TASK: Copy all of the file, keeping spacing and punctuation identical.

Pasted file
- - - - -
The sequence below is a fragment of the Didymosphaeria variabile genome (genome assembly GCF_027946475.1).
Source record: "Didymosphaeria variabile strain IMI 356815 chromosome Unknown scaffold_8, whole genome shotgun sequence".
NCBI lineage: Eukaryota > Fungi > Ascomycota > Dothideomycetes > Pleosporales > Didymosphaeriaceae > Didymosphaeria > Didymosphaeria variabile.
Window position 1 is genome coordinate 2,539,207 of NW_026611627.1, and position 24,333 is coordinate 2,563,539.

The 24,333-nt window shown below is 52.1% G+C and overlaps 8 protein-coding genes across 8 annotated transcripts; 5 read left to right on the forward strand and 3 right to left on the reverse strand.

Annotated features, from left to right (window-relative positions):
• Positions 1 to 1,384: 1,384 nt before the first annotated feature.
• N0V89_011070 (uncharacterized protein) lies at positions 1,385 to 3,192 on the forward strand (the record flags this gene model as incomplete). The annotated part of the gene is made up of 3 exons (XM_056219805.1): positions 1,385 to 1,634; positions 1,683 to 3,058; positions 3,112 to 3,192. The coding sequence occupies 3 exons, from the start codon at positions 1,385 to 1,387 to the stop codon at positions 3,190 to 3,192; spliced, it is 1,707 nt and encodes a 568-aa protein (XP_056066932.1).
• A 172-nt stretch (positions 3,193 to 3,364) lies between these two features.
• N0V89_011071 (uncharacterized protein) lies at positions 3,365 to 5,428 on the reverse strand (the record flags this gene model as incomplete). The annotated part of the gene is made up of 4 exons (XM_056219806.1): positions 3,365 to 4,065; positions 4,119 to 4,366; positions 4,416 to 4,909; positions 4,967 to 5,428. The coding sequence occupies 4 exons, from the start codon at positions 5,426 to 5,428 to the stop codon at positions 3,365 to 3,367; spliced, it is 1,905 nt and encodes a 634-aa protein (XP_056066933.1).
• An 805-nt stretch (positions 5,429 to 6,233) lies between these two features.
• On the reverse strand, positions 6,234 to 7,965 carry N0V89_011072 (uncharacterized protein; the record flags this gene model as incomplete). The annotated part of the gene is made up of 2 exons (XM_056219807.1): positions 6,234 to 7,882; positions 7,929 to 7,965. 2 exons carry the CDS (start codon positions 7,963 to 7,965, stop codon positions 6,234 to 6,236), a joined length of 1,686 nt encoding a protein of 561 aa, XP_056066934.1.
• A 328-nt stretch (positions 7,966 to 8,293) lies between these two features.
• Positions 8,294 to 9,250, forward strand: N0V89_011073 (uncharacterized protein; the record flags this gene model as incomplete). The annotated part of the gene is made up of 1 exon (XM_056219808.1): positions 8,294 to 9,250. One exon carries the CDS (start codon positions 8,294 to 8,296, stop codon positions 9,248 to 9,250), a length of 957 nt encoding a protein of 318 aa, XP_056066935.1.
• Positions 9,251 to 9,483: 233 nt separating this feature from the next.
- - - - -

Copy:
The sequence below is a fragment of the Didymosphaeria variabile genome (genome assembly GCF_027946475.1).
Source record: "Didymosphaeria variabile strain IMI 356815 chromosome Unknown scaffold_8, whole genome shotgun sequence".
NCBI lineage: Eukaryota > Fungi > Ascomycota > Dothideomycetes > Pleosporales > Didymosphaeriaceae > Didymosphaeria > Didymosphaeria variabile.
Window position 1 is genome coordinate 2,539,207 of NW_026611627.1, and position 24,333 is coordinate 2,563,539.

The 24,333-nt window shown below is 52.1% G+C and overlaps 8 protein-coding genes across 8 annotated transcripts; 5 read left to right on the forward strand and 3 right to left on the reverse strand.

Annotated features, from left to right (window-relative positions):
• Positions 1 to 1,384: 1,384 nt before the first annotated feature.
• N0V89_011070 (uncharacterized protein) lies at positions 1,385 to 3,192 on the forward strand (the record flags this gene model as incomplete). The annotated part of the gene is made up of 3 exons (XM_056219805.1): positions 1,385 to 1,634; positions 1,683 to 3,058; positions 3,112 to 3,192. The coding sequence occupies 3 exons, from the start codon at positions 1,385 to 1,387 to the stop codon at positions 3,190 to 3,192; spliced, it is 1,707 nt and encodes a 568-aa protein (XP_056066932.1).
• A 172-nt stretch (positions 3,193 to 3,364) lies between these two features.
• N0V89_011071 (uncharacterized protein) lies at positions 3,365 to 5,428 on the reverse strand (the record flags this gene model as incomplete). The annotated part of the gene is made up of 4 exons (XM_056219806.1): positions 3,365 to 4,065; positions 4,119 to 4,366; positions 4,416 to 4,909; positions 4,967 to 5,428. The coding sequence occupies 4 exons, from the start codon at positions 5,426 to 5,428 to the stop codon at positions 3,365 to 3,367; spliced, it is 1,905 nt and encodes a 634-aa protein (XP_056066933.1).
• An 805-nt stretch (positions 5,429 to 6,233) lies between these two features.
• On the reverse strand, positions 6,234 to 7,965 carry N0V89_011072 (uncharacterized protein; the record flags this gene model as incomplete). The annotated part of the gene is made up of 2 exons (XM_056219807.1): positions 6,234 to 7,882; positions 7,929 to 7,965. 2 exons carry the CDS (start codon positions 7,963 to 7,965, stop codon positions 6,234 to 6,236), a joined length of 1,686 nt encoding a protein of 561 aa, XP_056066934.1.
• A 328-nt stretch (positions 7,966 to 8,293) lies between these two features.
• Positions 8,294 to 9,250, forward strand: N0V89_011073 (uncharacterized protein; the record flags this gene model as incomplete). The annotated part of the gene is made up of 1 exon (XM_056219808.1): positions 8,294 to 9,250. One exon carries the CDS (start codon positions 8,294 to 8,296, stop codon positions 9,248 to 9,250), a length of 957 nt encoding a protein of 318 aa, XP_056066935.1.
• Positions 9,251 to 9,483: 233 nt separating this feature from the next.